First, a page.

Pyrenean Mountain Dog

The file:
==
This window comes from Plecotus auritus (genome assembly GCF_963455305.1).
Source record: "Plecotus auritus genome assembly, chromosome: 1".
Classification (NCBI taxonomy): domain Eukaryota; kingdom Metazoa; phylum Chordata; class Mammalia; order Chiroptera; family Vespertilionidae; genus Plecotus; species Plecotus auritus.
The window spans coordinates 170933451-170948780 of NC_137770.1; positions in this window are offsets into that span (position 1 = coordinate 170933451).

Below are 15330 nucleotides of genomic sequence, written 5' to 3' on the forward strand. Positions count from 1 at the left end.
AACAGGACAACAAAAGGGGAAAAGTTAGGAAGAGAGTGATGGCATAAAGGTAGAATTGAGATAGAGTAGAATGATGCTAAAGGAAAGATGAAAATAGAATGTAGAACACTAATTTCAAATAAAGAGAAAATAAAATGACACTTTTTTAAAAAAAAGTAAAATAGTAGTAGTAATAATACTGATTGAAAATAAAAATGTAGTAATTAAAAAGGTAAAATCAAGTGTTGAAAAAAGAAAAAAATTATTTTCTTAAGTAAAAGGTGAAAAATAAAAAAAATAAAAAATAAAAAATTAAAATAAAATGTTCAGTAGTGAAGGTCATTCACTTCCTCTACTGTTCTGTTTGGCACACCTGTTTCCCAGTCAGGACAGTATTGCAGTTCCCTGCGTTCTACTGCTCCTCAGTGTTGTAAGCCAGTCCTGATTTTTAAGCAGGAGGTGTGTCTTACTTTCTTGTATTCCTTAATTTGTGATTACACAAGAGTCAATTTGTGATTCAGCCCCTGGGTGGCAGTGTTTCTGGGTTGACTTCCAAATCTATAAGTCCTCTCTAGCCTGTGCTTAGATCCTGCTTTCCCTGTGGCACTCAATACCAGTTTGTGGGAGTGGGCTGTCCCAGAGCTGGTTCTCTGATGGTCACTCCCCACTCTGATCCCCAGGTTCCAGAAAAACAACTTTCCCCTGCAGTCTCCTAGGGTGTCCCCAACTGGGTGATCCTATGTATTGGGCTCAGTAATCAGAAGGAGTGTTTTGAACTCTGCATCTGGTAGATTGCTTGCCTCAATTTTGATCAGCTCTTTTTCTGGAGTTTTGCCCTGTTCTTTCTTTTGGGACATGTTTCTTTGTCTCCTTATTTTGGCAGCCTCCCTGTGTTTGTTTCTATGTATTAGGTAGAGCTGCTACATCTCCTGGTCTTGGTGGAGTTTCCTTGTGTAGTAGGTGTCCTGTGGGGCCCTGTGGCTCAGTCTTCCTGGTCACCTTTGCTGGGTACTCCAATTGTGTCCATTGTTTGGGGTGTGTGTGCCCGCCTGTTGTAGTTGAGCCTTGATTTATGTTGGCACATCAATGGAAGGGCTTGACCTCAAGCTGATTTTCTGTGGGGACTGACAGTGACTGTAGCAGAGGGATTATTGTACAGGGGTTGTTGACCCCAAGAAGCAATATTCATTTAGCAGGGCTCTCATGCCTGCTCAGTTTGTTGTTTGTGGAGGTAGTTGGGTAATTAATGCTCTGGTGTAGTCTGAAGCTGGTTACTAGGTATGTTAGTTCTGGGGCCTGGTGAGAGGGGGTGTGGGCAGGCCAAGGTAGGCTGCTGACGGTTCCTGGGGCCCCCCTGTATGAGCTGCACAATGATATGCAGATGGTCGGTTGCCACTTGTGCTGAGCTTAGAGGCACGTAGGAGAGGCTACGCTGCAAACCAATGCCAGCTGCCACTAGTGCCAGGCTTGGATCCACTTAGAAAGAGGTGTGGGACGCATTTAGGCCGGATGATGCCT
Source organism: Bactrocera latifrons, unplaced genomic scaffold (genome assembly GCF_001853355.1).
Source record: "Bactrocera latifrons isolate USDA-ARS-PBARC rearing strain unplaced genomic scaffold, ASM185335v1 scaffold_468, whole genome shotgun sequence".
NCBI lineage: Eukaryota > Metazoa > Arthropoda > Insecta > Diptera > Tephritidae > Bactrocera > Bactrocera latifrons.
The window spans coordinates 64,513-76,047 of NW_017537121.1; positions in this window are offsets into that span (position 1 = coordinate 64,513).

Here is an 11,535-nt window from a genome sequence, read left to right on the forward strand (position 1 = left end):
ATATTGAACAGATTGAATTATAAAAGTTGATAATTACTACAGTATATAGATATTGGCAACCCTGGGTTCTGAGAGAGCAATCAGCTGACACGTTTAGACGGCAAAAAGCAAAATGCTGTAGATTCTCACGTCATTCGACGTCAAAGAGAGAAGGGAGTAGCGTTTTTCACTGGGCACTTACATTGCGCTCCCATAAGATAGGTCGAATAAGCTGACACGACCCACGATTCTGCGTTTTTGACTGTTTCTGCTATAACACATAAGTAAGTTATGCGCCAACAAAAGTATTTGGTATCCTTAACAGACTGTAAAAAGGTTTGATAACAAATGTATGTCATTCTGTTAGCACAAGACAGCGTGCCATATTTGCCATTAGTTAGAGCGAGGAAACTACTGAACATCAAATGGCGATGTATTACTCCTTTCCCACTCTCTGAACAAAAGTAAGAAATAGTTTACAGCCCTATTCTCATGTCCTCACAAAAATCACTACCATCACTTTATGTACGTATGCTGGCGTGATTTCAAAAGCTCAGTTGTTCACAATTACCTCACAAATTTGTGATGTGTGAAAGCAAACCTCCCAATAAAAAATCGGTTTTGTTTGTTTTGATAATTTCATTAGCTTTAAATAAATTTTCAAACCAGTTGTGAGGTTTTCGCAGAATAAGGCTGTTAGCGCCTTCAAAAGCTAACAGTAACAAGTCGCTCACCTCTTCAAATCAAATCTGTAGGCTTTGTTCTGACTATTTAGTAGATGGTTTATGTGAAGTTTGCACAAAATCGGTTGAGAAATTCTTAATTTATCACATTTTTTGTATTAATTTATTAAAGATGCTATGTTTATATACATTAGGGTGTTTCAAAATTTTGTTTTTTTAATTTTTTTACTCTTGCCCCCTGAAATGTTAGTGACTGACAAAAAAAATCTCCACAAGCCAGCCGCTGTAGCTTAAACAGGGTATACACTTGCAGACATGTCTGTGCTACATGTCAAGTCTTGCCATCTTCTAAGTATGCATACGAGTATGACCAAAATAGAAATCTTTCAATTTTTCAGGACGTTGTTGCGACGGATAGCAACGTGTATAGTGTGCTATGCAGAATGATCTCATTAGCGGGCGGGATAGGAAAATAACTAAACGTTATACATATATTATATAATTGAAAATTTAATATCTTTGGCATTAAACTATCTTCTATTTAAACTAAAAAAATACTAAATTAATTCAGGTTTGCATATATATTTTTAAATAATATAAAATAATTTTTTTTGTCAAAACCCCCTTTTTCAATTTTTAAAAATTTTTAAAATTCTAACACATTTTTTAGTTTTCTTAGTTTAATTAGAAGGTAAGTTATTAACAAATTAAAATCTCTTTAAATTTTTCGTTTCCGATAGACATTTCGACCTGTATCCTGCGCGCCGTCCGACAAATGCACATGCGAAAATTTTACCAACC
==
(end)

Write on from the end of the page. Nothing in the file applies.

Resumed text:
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The Pyrenean Mountain Dog descends from the Kuvasz and the Maremma and Abruzzo Mountain Dog and is closely related to Saint Bernard and Newfoundland.,The Pyrenean Mountain Dog is one of the oldest natural breeds. While many believe that this breed originated in France, there is strong evidence that this breed originated much earlier in Asia or Siberia. At the end of the seventeenth century, this breed became very popular among the high-born of Europe and especially those in France. The Pyrenean Mountain Dog has contributed much to the development of the Newfoundland. The breed was officially recognized by the AKC in 1933.,The Pyrenean Mountain Dog is a strong and healthy dog ​​with great devotion and loyalty to his family and he is an imposing guard dog. This dog is not inviting towards unfamiliar people and unfamiliar dogs. It is an excellent herd guard and has a long track record in this area.,In general, the Pyrenean Mountain Dog is a calm, calm and polite dog. These dogs have a serious approach. This dog is very loyal and obedient to its owner and his family. They are extremely affectionate to their loved ones and will protect them at any cost, even if it means risking their own lives. This dog is also very sweet and nurturing towards children. He does this best if he has grown up with children from an early age. The Pyrenean Mountain Dog is an independent thinker, he likes to go his own way and he has a stubborn character. A less experienced owner may have difficulty controlling this dominant breed. This is an excellent working dog with good stamina and a tenacious spirit.,When training the Pyrenean Mountain Dog, the best results are achieved with a patient and sensible training method. Males of this breed can be aggressive towards other animals. But in general they do get along well with others and they even like cats. It can take a while, usually about two years, for the Pyrenean Mountain Dog to reach maturity. This dog barks a lot and might drool. These dogs need a lot of space and it is not recommended to keep them in an apartment. They are not very active indoors and can only stay healthy if they are given plenty of exercise outdoors. High temperatures are not well tolerated by these dogs.,Like many other large dogs, the Pyrenean Mountain Dog has a tendency to get hip dysplasia. At high temperatures, this dog can develop skin irritations and skin problems.,The Pyrenean Mountain Dog has a long and dense coat, which requires regular brushing to keep it in good condition. During the heavy moult, this dog needs extra care. Only bathe or use dry shampoo when necessary.,